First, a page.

In today’s society, divorce has become more socially acceptable. As less stigma surrounds divorce, more and more couples are seeking to terminate their marriage. There are several reasons why a couple may decide to dissolve their marriage such as they have grown apart, financial differences, infidelity, etc. When an older couple is in a long-term marriage, they are often confronted with challenges that younger couples in shorter marriages do not face. For instance, many older couples underestimate the impact spousal support can have on their overall financial security. Nevertheless, regardless of the reasoning for divorce or how old a couple is the divorce process can be extremely stressful and overwhelming. Please continue to follow along to learn about gray divorces and how our adept Monmouth County Spousal Support Attorneys can help you.
What is a gray divorce?
Spouses 50 years of age or older dissolving their marriage undergo a gray divorce. Essentially, a gray divorce occurs when an older couple, typically between the ages of 50 and 70 years old that has been in a long-term marriage wants to terminate their marriage. Gray divorce is often sought by members of the Baby Boomer generation. The term “gray divorce” was coined because there was a significant increase in the divorce rate of the older (grey-haired) demographic while the overall divorce rate in the U.S. was decreasing. Essentially, the term refers to the significant increase in older couples in long-lasting marriages.
What is the impact of spousal support in this type of divorce?
Regardless of age, when a couple seeks a divorce, during litigation the lower-earning spouse may request that the higher-earning spouse pay them spousal support. Spousal support also known as alimony is essentially court-ordered payments that provide financial support to a spouse during or after a divorce to maintain the lifestyle that was established during the marriage. When a judge determines whether to award a spouse spousal support, they evaluate several factors. However, the two most important factors they take into consideration are the lower-earning spouse’s actual need for financial support and whether the higher-earning spouse can afford it. If the court does grant a spouse spousal support, a spouse will receive maintenance payments until they either find employment or remarry. When it comes to couples in a gray divorce, the issue of spousal support is complicated. This is because once an individual reaches a certain age, they often retire from their place of employment. Once an individual retires, they rely on their retirement benefits and savings to live. If a spouse requests spousal support in a gray divorce, the higher-earning spouse may be required to pay spousal support for the rest of their life. The court does not expect an older individual who has retired to return to work. With that being said, in some cases, the court will split the individual’s retirement benefits. Ultimately, this could significantly affect an individual’s financial security.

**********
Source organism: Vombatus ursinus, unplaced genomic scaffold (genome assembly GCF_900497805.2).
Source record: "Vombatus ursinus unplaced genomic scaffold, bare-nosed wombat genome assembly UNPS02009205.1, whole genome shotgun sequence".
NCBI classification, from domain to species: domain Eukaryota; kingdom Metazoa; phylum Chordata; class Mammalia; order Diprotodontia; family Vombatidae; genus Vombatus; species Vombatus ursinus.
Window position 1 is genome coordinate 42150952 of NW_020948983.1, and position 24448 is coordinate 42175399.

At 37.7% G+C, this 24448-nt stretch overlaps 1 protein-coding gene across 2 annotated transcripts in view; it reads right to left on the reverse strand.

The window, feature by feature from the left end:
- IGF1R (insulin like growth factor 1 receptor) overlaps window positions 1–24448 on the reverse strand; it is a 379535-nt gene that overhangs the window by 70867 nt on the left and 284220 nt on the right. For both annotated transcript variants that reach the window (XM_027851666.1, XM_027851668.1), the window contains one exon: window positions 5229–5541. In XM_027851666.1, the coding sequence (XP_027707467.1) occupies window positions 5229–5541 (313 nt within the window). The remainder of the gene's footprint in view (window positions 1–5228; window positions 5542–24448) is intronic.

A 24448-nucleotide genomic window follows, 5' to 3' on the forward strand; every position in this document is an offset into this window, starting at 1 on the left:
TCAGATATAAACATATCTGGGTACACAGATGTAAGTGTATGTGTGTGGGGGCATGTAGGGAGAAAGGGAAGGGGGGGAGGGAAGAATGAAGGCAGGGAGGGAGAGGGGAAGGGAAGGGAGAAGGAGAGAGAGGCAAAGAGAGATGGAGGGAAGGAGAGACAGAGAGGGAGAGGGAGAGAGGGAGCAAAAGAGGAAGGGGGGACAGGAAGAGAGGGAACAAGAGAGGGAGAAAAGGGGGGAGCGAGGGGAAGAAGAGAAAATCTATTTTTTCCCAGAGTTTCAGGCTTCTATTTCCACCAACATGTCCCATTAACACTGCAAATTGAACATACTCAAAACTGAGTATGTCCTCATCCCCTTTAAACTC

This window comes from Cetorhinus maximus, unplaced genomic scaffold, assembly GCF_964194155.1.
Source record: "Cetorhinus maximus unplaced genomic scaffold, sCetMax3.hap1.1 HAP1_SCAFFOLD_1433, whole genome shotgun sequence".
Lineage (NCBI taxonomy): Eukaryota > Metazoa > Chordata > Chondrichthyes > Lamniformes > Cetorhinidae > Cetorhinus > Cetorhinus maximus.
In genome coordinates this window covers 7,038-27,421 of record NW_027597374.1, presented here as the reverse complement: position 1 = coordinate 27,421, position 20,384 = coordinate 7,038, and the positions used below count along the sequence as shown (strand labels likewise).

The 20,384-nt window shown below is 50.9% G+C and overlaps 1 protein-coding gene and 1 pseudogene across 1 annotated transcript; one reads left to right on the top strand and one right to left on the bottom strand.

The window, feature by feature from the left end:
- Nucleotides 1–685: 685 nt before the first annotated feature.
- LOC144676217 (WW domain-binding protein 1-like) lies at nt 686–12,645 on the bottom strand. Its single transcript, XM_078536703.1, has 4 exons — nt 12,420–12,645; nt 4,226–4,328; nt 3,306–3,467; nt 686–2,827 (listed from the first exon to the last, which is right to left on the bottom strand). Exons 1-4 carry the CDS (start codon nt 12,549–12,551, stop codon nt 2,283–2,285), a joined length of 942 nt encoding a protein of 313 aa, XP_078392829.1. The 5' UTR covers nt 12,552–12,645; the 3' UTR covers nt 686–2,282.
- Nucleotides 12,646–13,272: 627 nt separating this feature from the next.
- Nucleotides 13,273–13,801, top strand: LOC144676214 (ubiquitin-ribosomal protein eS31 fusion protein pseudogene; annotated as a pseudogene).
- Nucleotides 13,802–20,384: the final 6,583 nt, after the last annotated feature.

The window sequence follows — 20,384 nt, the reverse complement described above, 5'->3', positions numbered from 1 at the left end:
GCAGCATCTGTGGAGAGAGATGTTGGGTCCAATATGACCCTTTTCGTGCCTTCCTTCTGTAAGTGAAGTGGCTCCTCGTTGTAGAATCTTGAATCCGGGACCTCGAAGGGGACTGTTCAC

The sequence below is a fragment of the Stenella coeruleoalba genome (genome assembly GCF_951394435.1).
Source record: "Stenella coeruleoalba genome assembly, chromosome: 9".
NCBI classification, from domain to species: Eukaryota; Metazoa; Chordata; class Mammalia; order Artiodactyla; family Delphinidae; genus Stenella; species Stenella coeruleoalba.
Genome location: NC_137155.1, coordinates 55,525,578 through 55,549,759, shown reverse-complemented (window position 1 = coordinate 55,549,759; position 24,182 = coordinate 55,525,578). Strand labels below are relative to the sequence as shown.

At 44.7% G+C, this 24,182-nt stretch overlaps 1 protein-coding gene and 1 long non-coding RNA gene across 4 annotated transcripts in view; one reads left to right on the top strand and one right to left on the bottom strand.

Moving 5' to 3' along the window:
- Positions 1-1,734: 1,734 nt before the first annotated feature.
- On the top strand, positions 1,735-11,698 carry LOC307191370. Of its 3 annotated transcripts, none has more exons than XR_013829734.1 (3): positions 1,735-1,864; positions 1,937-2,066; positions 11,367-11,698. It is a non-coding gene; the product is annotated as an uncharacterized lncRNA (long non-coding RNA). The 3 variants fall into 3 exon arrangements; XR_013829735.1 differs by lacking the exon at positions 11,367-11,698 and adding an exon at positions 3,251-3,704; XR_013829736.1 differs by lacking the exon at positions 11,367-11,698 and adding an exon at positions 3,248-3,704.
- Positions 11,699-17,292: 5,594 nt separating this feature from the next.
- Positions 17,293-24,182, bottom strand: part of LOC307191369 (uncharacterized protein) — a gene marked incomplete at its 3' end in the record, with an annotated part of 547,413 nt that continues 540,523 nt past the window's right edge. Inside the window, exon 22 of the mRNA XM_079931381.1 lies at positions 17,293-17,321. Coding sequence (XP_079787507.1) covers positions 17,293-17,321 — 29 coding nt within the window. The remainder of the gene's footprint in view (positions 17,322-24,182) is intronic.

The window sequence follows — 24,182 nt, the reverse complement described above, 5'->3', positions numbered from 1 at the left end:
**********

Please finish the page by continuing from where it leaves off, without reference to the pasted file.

If you are seeking a gray divorce, please don’t hesitate to get in touch with one of our determined and skilled attorneys. Our firm can help you navigate the complexities associated with this type of divorce. Allow our seasoned attorneys to fight on your behalf today so we can help protect your hard-earned assets during the divorce process.